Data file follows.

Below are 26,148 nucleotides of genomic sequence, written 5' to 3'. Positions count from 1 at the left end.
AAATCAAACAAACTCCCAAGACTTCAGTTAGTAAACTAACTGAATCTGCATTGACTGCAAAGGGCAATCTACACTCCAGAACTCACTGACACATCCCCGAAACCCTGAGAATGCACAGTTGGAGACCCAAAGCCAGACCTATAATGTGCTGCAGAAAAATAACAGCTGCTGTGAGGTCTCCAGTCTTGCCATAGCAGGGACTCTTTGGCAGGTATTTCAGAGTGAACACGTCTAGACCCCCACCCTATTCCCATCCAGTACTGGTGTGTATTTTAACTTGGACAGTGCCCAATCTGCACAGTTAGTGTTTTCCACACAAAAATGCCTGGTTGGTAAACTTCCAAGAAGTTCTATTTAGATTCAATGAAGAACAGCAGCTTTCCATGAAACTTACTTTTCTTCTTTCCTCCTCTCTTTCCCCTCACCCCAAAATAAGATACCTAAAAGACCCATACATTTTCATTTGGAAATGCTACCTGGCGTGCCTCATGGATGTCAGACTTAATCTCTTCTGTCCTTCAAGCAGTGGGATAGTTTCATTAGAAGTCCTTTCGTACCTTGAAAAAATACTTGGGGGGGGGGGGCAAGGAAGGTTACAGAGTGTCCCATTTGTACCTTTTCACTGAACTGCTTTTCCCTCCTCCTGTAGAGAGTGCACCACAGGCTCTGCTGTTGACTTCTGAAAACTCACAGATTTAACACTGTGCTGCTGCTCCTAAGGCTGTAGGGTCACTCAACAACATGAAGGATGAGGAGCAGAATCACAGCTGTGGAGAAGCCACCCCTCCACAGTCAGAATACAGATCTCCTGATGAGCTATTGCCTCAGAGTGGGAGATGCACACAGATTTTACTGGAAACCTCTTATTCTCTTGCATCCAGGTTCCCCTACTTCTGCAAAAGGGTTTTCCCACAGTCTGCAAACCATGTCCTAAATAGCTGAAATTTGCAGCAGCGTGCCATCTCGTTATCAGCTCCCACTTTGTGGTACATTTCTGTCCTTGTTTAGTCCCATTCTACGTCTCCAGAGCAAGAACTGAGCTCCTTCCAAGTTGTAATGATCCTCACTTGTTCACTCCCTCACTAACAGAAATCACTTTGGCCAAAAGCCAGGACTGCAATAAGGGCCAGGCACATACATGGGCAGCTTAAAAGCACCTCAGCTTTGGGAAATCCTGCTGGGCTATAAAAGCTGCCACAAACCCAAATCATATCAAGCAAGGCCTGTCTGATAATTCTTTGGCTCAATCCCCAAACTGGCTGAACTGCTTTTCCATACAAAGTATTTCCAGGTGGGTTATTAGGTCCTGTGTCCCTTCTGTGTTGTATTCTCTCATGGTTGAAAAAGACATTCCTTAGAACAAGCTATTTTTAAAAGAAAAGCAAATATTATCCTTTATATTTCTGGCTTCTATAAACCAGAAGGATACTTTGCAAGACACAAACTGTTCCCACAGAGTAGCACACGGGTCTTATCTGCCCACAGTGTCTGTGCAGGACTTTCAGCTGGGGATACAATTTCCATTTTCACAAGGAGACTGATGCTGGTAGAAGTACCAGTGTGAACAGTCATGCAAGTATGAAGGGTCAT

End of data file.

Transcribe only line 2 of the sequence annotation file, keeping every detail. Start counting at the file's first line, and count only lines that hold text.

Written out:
AAATCAAACAAACTCCCAAGACTTCAGTTAGTAAACTAACTGAATCTGCATTGACTGCAAAGGGCAATCTACACTCCAGAACTCACTGACACATCCCCGAAACCCTGAGAATGCACAGTTGGAGACCCAAAGCCAGACCTATAATGTGCTGCAGAAAAATAACAGCTGCTGTGAGGTCTCCAGTCTTGCCATAGCAGGGACTCTTTGGCAGGTATTTCAGAGTGAACACGTCTAGACCCCCACCCTATTCCCATCCAGTACTGGTGTGTATTTTAACTTGGACAGTGCCCAATCTGCACAGTTAGTGTTTTCCACACAAAAATGCCTGGTTGGTAAACTTCCAAGAAGTTCTATTTAGATTCAATGAAGAACAGCAGCTTTCCATGAAACTTACTTTTCTTCTTTCCTCCTCTCTTTCCCCTCACCCCAAAATAAGATACCTAAAAGACCCATACATTTTCATTTGGAAATGCTACCTGGCGTGCCTCATGGATGTCAGACTTAATCTCTTCTGTCCTTCAAGCAGTGGGATAGTTTCATTAGAAGTCCTTTCGTACCTTGAAAAAATACTTGGGGGGGGGGGGCAAGGAAGGTTACAGAGTGTCCCATTTGTACCTTTTCACTGAACTGCTTTTCCCTCCTCCTGTAGAGAGTGCACCACAGGCTCTGCTGTTGACTTCTGAAAACTCACAGATTTAACACTGTGCTGCTGCTCCTAAGGCTGTAGGGTCACTCAACAACATGAAGGATGAGGAGCAGAATCACAGCTGTGGAGAAGCCACCCCTCCACAGTCAGAATACAGATCTCCTGATGAGCTATTGCCTCAGAGTGGGAGATGCACACAGATTTTACTGGAAACCTCTTATTCTCTTGCATCCAGGTTCCCCTACTTCTGCAAAAGGGTTTTCCCACAGTCTGCAAACCATGTCCTAAATAGCTGAAATTTGCAGCAGCGTGCCATCTCGTTATCAGCTCCCACTTTGTGGTACATTTCTGTCCTTGTTTAGTCCCATTCTACGTCTCCAGAGCAAGAACTGAGCTCCTTCCAAGTTGTAATGATCCTCACTTGTTCACTCCCTCACTAACAGAAATCACTTTGGCCAAAAGCCAGGACTGCAATAAGGGCCAGGCACATACATGGGCAGCTTAAAAGCACCTCAGCTTTGGGAAATCCTGCTGGGCTATAAAAGCTGCCACAAACCCAAATCATATCAAGCAAGGCCTGTCTGATAATTCTTTGGCTCAATCCCCAAACTGGCTGAACTGCTTTTCCATACAAAGTATTTCCAGGTGGGTTATTAGGTCCTGTGTCCCTTCTGTGTTGTATTCTCTCATGGTTGAAAAAGACATTCCTTAGAACAAGCTATTTTTAAAAGAAAAGCAAATATTATCCTTTATATTTCTGGCTTCTATAAACCAGAAGGATACTTTGCAAGACACAAACTGTTCCCACAGAGTAGCACACGGGTCTTATCTGCCCACAGTGTCTGTGCAGGACTTTCAGCTGGGGATACAATTTCCATTTTCACAAGGAGACTGATGCTGGTAGAAGTACCAGTGTGAACAGTCATGCAAGTATGAAGGGTCAT